Europe’s virus toll surges, world plunges into recession
Italy, Spain suffer record virus deaths as infection rate surges
Rome: Europe was reeling from a staggering surge in coronavirus deaths Saturday, still days or weeks from what experts desperately hope will be the epidemic’s peak.
Grim new tolls from Italy and Spain came as the IMF confirmed the world economy has plunged into a historic slump, and the US invoked wartime procurement powers.
More than 600,000 cases of the new coronavirus have been officially recorded around the world since the outbreak of the epidemic, according to an AFP tally.
Variations in testing regimes mean the true number is likely far higher still, and confirmed deaths are mounting.
Spain recorded 832 fatalities in 24 hours, bringing its toll to 5,690, second in the world only to Italy, which confirmed a one-day record of 969 on Friday.
Elsewhere, Iran announced 139 more deaths and India sealed off a dozen Punjab villages that had been visited by a guru now known to be infected and a possible "super-spreader”.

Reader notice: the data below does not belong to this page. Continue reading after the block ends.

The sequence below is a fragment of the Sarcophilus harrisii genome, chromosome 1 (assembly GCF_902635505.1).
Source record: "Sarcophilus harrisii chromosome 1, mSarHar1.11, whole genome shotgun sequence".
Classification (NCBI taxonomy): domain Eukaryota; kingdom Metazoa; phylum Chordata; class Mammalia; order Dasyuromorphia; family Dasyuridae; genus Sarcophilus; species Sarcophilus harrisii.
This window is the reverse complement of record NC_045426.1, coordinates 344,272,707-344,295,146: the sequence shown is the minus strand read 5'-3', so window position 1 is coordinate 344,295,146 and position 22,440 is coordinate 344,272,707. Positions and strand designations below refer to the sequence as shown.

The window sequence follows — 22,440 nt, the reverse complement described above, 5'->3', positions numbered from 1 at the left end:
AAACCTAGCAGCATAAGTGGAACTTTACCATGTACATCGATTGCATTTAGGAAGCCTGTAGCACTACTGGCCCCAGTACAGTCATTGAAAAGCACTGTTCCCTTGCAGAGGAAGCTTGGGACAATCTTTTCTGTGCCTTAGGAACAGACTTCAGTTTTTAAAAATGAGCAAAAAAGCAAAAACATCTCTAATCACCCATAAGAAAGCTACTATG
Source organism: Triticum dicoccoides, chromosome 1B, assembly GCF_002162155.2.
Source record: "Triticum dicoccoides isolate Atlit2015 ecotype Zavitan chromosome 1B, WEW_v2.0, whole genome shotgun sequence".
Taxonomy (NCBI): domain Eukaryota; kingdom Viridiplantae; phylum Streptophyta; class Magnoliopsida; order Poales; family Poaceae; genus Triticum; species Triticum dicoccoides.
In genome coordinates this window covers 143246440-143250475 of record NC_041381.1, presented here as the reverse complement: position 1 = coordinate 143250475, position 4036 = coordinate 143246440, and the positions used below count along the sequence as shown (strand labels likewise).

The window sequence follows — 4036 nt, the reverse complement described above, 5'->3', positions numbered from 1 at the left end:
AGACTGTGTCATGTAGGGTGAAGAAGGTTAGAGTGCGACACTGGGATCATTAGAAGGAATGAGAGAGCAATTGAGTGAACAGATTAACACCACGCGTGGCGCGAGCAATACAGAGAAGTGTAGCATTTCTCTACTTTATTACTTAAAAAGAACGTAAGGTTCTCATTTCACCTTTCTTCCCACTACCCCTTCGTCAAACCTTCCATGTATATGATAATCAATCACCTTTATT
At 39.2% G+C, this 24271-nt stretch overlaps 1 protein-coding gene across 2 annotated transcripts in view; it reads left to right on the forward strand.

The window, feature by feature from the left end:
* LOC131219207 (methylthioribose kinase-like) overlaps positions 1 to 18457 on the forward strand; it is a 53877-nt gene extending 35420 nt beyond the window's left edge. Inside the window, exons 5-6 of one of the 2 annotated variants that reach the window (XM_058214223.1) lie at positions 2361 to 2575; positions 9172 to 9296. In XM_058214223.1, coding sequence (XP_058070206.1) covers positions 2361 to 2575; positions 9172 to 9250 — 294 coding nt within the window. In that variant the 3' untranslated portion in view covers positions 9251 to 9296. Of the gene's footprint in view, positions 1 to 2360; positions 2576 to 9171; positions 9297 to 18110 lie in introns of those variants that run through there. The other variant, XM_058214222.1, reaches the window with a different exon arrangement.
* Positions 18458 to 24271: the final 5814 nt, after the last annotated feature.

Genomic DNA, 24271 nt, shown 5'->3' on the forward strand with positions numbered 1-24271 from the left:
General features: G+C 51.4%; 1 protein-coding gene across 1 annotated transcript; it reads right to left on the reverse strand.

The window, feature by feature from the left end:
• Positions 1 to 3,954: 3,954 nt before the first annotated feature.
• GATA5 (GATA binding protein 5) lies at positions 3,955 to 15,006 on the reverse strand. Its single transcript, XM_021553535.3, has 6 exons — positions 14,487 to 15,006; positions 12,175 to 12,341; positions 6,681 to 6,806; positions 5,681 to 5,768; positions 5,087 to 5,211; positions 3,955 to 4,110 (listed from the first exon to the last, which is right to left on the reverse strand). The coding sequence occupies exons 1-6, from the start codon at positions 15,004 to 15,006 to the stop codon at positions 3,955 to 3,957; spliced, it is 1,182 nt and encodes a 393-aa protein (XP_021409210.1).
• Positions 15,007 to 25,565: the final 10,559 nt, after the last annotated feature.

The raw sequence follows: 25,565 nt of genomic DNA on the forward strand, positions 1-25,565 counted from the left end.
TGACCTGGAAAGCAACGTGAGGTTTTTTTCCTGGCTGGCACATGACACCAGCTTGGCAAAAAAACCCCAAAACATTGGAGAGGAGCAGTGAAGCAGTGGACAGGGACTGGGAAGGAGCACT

And, in South Africa, Johannesburg police resorted to rubber bullets to enforce social distancing on a crowd queueing for supplies outside a downtown supermarket during a national lockdown.
The United States now has the world’s highest single number of COVID-19 cases but per capita European nations are still the worst hit, with emergency services struggling to cope.
The European Union economy has already been disrupted by border closures and stay-at-home orders, and Italian Prime Minister Giuseppe Conte warned that the bloc could lose it legitimacy.
"If Europe does not rise to this unprecedented challenge, the whole European structure loses its raison d’etre to the people,” he told the Il Sole 24 Ore newspaper.
Italy, backed by France and Spain, wants Europe to come up with a stronger financial response to the crisis, but Germany and the Netherlands are resisting calls to pool national debts. – AFP